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Pari Review: Anushka Sharma-starrer Doesn't Come Together in a Coherent, Satisfying Way

A still from the trailer of Pari.

A still from the trailer of Pari.

Planning to watch Pari this weekend? Read Rajeev Masand's review first.

Cast: Anushka Sharma, Parambrata Chatterjee, Rajat Kapoor, Ritabhari Chakraborty, Dibyendu Bhattacharya
Director: Prosit Roy

I’m a real sucker for horror films, but in Bollywood it’s a genre that hasn’t produced anything particularly memorable since Ramgopal Varma’s Bhoot came out 15 years ago.

It’s true that it’s hard to make a compelling scary movie today when distractions like mobile phones have all but killed the immersive movie-watching experience. But it’s also true that tacky special effects, recycled storylines, and over-the-top acting have turned what are intended as horror films into unintentional comedies.

Pari, co-produced by and starring Anushka Sharma, is a competently made film that’s rich in atmospherics. Set in Kolkata during the monsoon it’s bathed in blue-green hues, and uses sound design shrewdly, both to deliver jump-scares and to ratchet up a strong sense of foreboding. First-time director Prosit Roy does a good job with the look and feel of the film, for the most part opting for starkness to establish a mood of cold dread.

I’ll try to keep the details to a minimum, but I can tell you the plot is set in motion after a road accident on a rainy day leads to the discovery of a young woman named Rukhsana (Anushka Sharma), chained in a cottage in the woods. Evidently she’s had little contact with the outside world, easily frightened and suspicious of virtually everyone and everything. For reasons I won’t give away, a shy fellow named Arnab (Parambrata Chatterjee) feels obliged to take her in, even as a mysterious professor (Rajat Kapoor) arrives from Bangladesh in desperate search of her.

The script, by Roy and Abhishek Banerjee, invokes satanic cults, disfigured women in black robes, witch-hunters, and plenty mumbo jumbo. There are disturbing scenes of brutal violence against women and animals, and enough blood is spilled to make even those with relatively strong nerves feel queasy.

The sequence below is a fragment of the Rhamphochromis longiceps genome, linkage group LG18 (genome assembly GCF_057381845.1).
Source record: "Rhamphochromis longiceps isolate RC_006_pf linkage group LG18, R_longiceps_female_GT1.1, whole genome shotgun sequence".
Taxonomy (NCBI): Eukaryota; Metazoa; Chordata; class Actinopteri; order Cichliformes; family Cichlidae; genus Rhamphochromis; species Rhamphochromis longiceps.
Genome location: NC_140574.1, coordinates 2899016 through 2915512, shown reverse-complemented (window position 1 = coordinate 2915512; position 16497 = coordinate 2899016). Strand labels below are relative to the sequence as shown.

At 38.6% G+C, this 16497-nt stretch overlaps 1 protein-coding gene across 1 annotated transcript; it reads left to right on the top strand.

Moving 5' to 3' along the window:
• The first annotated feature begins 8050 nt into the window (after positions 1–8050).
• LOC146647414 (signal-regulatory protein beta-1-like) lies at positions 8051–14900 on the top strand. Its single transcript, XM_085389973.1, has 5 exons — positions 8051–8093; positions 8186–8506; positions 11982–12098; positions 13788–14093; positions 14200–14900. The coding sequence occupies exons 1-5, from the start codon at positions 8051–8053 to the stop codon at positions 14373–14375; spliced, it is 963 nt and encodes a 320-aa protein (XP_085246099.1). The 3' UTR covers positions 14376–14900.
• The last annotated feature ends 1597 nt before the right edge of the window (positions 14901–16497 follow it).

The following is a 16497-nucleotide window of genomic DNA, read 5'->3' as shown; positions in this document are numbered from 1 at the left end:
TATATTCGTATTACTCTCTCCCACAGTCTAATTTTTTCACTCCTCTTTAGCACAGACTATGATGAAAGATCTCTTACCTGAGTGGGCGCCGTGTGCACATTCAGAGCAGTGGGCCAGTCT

A big problem with the film is its length. Roy spends too much time on set-up, and it isn’t until the chilling intermission point that the haze begins to clear. It also doesn’t help that the film becomes progressively bizarre and positively silly as it inches towards the end, complete with a laughable love triangle and a flat-out ridiculous climax involving a scene of childbirth.

But there is some genuinely creepy imagery in the film including a shot of a fake eye floating in a beaker. Another involves a woman leaning over a bucket of water in a bathroom. There are also multiple nods to the Swedish vampire film Let The Right One In. I’ll be honest, more than a few times I was startled in my seat. Roy uses these moments and a host of familiar tropes skillfully. There’s also Anushka Sharma, who’s in good form, making a meal of the part, clearly throwing herself into the paradox that is her character.

And yet Pari doesn’t come together in a coherent, satisfying way. There’s a lot going on in the film, including references to true historical events from the subcontinent, and an over-dependence on old wives’ tales about spirits and ‘ifrits’ and ‘jinns’. What starts out interestingly, ends in a mess. I’m going with two out of five.

Rating: 2 / 5

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first published:March 02, 2018, 20:37 IST